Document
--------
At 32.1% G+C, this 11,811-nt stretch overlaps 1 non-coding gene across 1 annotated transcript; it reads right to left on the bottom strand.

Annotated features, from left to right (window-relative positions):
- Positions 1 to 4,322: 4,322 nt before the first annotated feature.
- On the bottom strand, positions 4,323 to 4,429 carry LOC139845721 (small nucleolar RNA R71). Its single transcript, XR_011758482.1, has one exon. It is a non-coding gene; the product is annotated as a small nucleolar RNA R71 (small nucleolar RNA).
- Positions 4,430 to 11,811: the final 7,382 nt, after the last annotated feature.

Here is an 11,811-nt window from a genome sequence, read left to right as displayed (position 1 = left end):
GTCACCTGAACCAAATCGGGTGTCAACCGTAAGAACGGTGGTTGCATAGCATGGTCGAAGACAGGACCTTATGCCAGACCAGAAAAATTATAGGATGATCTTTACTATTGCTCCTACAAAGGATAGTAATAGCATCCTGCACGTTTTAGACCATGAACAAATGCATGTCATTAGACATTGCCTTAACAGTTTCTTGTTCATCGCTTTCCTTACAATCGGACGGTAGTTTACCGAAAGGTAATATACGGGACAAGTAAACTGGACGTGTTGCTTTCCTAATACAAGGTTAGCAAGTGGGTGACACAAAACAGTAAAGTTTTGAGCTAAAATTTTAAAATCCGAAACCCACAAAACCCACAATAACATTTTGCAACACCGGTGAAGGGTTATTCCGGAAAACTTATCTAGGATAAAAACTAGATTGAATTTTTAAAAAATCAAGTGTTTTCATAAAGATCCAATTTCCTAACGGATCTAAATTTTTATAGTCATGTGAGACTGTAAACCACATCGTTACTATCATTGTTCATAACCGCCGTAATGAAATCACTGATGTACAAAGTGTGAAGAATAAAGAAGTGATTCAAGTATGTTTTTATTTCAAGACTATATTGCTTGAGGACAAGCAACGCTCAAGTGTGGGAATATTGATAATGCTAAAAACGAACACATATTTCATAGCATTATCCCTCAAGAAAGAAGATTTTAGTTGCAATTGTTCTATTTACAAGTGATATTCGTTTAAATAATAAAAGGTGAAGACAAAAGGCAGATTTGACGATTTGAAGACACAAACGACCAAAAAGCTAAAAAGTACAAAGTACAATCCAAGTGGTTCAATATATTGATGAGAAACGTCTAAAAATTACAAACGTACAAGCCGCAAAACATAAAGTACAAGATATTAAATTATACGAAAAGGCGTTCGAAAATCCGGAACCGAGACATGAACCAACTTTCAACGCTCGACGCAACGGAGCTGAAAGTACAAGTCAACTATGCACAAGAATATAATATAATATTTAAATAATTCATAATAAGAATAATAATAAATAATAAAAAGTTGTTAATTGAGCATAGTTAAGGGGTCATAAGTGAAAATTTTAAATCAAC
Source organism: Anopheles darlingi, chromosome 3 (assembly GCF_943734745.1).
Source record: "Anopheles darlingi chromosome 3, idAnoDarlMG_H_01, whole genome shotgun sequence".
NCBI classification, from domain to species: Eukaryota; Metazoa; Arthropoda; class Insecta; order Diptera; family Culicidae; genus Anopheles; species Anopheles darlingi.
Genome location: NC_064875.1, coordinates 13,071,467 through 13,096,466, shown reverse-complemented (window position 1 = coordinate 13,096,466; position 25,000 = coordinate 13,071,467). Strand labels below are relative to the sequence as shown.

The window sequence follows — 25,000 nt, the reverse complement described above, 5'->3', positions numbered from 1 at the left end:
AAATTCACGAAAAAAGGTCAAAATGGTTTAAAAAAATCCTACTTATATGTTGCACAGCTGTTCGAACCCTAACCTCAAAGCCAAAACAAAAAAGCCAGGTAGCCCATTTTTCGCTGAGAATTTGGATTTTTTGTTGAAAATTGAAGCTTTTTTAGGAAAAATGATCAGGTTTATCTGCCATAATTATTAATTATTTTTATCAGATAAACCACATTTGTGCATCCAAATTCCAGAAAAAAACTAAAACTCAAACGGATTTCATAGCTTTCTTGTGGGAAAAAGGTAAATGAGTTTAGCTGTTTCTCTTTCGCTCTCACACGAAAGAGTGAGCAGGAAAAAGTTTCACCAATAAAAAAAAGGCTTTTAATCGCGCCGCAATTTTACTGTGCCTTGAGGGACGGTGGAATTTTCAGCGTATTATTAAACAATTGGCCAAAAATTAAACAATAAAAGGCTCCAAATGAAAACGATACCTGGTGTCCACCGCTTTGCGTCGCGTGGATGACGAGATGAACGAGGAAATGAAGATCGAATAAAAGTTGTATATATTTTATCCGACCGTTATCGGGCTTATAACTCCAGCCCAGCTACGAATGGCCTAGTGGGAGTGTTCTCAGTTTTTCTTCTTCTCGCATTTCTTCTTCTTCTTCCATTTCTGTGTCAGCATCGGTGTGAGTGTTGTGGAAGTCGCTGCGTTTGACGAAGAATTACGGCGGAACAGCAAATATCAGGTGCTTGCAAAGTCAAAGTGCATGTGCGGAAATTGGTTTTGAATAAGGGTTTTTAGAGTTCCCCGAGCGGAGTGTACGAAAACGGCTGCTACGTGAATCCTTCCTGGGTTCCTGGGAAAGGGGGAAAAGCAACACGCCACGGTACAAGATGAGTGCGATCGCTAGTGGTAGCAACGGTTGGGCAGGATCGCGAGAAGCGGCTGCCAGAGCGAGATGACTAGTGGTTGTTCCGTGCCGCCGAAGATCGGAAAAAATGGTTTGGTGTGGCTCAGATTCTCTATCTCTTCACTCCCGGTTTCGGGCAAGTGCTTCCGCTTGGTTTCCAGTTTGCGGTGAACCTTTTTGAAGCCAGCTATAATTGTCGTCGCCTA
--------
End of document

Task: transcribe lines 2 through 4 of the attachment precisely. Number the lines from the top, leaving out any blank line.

Annotated features, from left to right (window-relative positions):
- Positions 1 to 4,322: 4,322 nt before the first annotated feature.
- On the bottom strand, positions 4,323 to 4,429 carry LOC139845721 (small nucleolar RNA R71). Its single transcript, XR_011758482.1, has one exon. It is a non-coding gene; the product is annotated as a small nucleolar RNA R71 (small nucleolar RNA).